Granted, converting the advantage is by no means trivial, as Aronian is an extremely tricky player, and he had the bishop pair.

Sam Shankland, Leinier Dominguez, Wesley So, Levon Aronian

Team USA — Sam Shankland, Leinier Dominguez, Wesley So and Levon Aronian | Photo: Lennart Ootes

All games mentioned in this section

 

Select an entry from the list to switch between games

India’s perfect start

Given the lack of upsets in round 1, there were plenty of teams that scored a perfect 8 out of 8 in both sections. But managing to win on every single board is certainly more difficult if the country has registered no fewer than six teams in both categories combined!

The Olympiad rules allow host countries to register an extra team in each section, and one more if the number of teams is odd. Luckily for the Indian hosts, there was an odd number of participants in both sections, which means they were allowed to register three teams per category. And, on opening day, all the proud local representatives collected full points, for an overall 24 out of 24 score.

The last one (out of the 24) to secure a victory was Tania Sachdev (2399). Playing on third board for India 1 in the women’s tournament, she needed 103 moves to take down Tajikistan’s Rukhshona Saidova (1624). Sachdev converted a materially balanced endgame with two bishops (plus an active king) against bishop and knight.

 

This is how the position looked after 86 moves. Black is winning.

Tania Sachdev

Tania Sachdev | Photo: Stev Bonhage

All 24 games played by Indian teams

 

Select an entry from the list to switch between games

Round 2 pairings - Open

Team Team Pts. MP Res. : Res. MP Pts. Team Team
MDA Moldova 4 2   :   2 4 India *) IND
USA United States 2   :   2 4 Paraguay PAR
NOR Norway 2   :   2 3 Uruguay URU
BEL Belgium 4 2   :   2 4 Spain ESP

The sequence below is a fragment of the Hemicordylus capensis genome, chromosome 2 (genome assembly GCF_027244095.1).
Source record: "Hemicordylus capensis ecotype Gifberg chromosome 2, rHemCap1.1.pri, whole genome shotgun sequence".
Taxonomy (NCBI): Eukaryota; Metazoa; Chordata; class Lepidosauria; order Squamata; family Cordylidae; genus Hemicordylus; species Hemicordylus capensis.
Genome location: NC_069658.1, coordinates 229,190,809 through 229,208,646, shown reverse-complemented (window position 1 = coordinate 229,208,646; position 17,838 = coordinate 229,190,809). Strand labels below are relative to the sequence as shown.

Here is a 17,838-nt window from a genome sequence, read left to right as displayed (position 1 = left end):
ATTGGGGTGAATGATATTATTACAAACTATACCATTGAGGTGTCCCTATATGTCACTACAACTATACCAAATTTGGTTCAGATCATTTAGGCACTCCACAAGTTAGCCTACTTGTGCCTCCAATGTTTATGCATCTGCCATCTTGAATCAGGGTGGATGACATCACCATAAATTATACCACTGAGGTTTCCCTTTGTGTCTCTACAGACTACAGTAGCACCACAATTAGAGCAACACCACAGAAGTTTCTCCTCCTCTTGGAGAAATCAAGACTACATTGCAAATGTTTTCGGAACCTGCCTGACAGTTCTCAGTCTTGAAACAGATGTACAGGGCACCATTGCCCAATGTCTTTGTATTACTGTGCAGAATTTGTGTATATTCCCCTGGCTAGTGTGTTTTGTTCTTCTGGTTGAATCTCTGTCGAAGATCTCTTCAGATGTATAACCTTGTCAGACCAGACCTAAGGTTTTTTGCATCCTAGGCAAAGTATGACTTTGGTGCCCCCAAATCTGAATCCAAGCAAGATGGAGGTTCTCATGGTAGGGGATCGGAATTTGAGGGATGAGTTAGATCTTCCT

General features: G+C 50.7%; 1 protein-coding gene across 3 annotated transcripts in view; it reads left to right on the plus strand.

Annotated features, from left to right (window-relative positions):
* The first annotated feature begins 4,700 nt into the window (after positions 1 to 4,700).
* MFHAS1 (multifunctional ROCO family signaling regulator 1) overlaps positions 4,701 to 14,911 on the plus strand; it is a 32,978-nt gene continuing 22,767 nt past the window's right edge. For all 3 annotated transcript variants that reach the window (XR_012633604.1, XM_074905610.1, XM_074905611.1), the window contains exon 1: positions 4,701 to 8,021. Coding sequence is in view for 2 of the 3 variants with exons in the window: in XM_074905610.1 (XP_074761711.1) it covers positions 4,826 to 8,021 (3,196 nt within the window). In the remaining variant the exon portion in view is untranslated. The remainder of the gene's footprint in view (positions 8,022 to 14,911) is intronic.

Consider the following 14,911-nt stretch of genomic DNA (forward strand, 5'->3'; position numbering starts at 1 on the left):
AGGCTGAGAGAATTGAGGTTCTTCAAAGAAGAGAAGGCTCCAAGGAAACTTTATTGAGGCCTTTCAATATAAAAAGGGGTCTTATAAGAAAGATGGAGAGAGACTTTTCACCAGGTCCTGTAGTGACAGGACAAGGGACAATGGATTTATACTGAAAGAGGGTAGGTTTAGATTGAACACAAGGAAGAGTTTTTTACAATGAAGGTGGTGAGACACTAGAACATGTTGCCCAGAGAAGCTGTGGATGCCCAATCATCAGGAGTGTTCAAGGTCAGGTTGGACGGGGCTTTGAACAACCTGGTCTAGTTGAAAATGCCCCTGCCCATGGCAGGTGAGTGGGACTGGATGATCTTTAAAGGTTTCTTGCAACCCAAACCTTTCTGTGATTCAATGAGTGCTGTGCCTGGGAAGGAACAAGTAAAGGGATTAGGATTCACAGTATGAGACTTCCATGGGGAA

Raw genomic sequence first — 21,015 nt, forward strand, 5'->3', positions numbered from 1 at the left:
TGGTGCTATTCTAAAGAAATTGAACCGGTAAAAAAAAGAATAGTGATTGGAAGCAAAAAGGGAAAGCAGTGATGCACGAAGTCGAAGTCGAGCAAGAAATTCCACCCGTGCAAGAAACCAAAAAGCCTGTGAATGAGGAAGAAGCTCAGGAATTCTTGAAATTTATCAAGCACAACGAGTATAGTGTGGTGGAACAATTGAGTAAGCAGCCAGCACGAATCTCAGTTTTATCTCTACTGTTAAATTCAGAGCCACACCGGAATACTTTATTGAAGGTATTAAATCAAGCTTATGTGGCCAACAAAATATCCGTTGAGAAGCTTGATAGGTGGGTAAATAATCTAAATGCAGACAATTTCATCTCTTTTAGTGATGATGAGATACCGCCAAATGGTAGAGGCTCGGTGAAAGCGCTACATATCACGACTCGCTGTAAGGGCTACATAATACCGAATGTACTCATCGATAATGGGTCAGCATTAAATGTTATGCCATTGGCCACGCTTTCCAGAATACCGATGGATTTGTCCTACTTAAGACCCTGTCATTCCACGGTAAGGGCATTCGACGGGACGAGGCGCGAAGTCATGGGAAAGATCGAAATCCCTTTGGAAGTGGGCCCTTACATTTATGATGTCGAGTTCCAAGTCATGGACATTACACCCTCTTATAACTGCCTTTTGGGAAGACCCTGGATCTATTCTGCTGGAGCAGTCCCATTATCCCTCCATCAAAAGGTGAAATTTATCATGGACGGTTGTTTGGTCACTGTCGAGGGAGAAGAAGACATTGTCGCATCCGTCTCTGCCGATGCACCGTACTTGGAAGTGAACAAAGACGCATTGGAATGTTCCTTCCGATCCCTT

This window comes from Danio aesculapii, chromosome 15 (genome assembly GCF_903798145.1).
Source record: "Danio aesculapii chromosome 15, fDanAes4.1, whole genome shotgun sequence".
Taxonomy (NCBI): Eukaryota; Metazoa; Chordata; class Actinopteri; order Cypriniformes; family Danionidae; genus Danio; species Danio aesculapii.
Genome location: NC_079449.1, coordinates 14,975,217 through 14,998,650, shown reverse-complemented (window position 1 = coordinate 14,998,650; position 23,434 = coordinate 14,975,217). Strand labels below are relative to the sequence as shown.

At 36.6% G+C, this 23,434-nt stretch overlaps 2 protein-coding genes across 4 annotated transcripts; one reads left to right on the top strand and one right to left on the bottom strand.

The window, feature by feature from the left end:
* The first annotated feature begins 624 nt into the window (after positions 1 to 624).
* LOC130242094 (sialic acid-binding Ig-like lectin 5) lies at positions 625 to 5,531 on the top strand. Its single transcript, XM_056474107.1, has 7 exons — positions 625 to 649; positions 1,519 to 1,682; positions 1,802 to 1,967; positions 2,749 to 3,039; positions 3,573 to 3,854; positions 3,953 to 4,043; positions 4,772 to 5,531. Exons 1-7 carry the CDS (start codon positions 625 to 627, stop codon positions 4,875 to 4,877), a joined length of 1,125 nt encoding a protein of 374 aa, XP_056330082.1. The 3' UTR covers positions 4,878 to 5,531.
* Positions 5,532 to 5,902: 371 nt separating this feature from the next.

POL Poland 4 2   :   2 4 Colombia COL
PHI Philippines 4 2   :   2 4 Azerbaijan AZE
NED Netherlands 4 2   :   2 4 Portugal POR
ALB Albania 4 2   :   2 4 Ukraine UKR
GER Germany 4 2   :   2 4 Finland FIN
SGP Singapore 4 2   :   2 4 England ENG
IND2 India 2 4 2   :   2 4 Estonia EST
AND Andorra 3 2   :   2 4 Armenia ARM
IRI Iran 4 2   :   2 4 Ireland IRL
FAI Faroe Islands 4 2   :   2 4 Uzbekistan UZB
FRA France 2   :   2 4 North Macedonia MKD

...92 boards

Round 2 pairings - Women

Team Team Pts. MP Res. : Res. MP Pts. Team Team
IND India *) 4 2   :   2 Argentina ARG
TUR Turkey 4 2   :   2 4 Ukraine UKR
GEO Georgia 4 2   :   2 4 Lithuania LTU
CRO Croatia 2   :   2 4 Poland POL
FRA France 4 2   :   2 4 Egypt EGY
FIN Finland 4 2   :   2 4 Azerbaijan AZE
USA United States 4 2   :   2 4 Uzbekistan UZB
DEN Denmark 4 2   :   2 4 Germany GER
ARM Armenia 4 2   :   2 4 Norway NOR
BEL Belgium 4 2   :   2 4 Kazakhstan KAZ
IND2 India 2 4 2   :   2 4 Latvia LAT
IRL Ireland 4 2   :   2 Hungary HUN
ESP Spain 4 2   :   2 4 Malaysia MAS
MDA Moldova 4 2   :   2 4 Cuba CUB
BUL Bulgaria 4 2   :   2 4 Mexico MEX

...78 boards

*) This team is assigned to a fixed board.



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Carlos Colodro is a Hispanic Philologist from Bolivia. He works as a freelance translator and writer since 2012. A lot of his work is done in chess-related texts, as the game is one of his biggest interests, along with literature and music.